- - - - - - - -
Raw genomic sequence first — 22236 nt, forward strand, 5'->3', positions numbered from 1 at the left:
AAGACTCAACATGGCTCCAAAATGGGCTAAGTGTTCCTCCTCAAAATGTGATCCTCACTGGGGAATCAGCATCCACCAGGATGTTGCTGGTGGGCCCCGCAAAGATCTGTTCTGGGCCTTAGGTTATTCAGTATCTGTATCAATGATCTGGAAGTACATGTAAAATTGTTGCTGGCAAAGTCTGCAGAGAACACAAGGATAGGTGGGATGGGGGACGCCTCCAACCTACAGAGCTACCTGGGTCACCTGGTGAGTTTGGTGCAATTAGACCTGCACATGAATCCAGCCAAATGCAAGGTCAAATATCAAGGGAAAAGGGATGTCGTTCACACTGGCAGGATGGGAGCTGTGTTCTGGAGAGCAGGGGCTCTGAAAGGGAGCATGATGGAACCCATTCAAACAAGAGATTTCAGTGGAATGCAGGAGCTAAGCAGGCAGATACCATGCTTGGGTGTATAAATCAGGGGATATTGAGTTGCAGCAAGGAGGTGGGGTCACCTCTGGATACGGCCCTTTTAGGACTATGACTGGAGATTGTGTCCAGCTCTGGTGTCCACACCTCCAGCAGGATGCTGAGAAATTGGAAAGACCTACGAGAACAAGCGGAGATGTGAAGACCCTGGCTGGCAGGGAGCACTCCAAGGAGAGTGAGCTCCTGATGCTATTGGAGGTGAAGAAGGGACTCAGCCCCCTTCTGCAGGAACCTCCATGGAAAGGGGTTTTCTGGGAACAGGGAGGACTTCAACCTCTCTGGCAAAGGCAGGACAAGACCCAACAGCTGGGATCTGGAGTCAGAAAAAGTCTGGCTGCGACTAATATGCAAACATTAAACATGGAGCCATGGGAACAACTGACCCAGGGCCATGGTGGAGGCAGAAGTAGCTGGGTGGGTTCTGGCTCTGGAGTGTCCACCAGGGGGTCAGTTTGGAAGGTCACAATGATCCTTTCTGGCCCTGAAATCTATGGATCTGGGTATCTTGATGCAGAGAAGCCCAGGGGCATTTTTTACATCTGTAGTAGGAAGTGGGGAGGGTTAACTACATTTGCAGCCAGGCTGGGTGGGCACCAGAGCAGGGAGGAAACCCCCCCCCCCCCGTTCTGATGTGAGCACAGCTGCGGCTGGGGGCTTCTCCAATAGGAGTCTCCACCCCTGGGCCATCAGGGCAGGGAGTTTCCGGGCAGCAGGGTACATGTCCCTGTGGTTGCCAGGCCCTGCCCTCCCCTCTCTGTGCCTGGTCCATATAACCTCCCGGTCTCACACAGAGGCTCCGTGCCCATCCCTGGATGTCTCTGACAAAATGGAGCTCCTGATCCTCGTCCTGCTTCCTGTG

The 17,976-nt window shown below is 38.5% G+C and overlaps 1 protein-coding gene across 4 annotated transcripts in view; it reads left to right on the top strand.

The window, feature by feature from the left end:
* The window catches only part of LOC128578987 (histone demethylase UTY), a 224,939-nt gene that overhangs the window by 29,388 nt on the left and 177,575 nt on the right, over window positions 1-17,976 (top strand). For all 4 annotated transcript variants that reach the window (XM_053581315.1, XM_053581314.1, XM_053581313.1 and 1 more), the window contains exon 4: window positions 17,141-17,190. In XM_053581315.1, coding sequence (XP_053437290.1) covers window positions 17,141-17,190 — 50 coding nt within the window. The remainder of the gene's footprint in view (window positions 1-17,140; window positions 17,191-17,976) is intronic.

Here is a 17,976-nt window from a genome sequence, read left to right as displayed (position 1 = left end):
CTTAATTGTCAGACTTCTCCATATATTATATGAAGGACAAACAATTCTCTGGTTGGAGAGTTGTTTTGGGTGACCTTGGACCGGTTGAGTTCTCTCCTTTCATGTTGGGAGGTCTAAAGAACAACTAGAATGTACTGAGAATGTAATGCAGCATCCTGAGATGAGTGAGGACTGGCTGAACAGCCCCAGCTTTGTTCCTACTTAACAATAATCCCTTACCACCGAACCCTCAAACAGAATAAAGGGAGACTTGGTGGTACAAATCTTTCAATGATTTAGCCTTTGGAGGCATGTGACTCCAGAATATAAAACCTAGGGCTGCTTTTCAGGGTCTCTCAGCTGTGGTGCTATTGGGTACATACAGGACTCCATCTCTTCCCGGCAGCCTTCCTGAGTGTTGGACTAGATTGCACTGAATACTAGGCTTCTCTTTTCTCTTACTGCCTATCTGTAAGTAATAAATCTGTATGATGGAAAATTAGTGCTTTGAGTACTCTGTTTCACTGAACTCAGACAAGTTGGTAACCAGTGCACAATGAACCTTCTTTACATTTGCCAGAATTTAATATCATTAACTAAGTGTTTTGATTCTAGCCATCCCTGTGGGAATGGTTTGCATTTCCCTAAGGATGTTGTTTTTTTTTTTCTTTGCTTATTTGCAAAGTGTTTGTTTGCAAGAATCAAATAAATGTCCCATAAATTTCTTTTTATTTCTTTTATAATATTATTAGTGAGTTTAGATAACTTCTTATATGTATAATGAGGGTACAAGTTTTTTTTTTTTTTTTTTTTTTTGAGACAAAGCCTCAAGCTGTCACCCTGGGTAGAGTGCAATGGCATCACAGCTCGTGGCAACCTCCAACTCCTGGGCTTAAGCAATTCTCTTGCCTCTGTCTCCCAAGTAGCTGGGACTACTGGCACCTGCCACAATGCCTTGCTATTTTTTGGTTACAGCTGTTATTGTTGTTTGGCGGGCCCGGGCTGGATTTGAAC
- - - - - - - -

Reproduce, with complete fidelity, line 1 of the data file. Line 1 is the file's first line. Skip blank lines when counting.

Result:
Raw genomic sequence first — 22236 nt, forward strand, 5'->3', positions numbered from 1 at the left: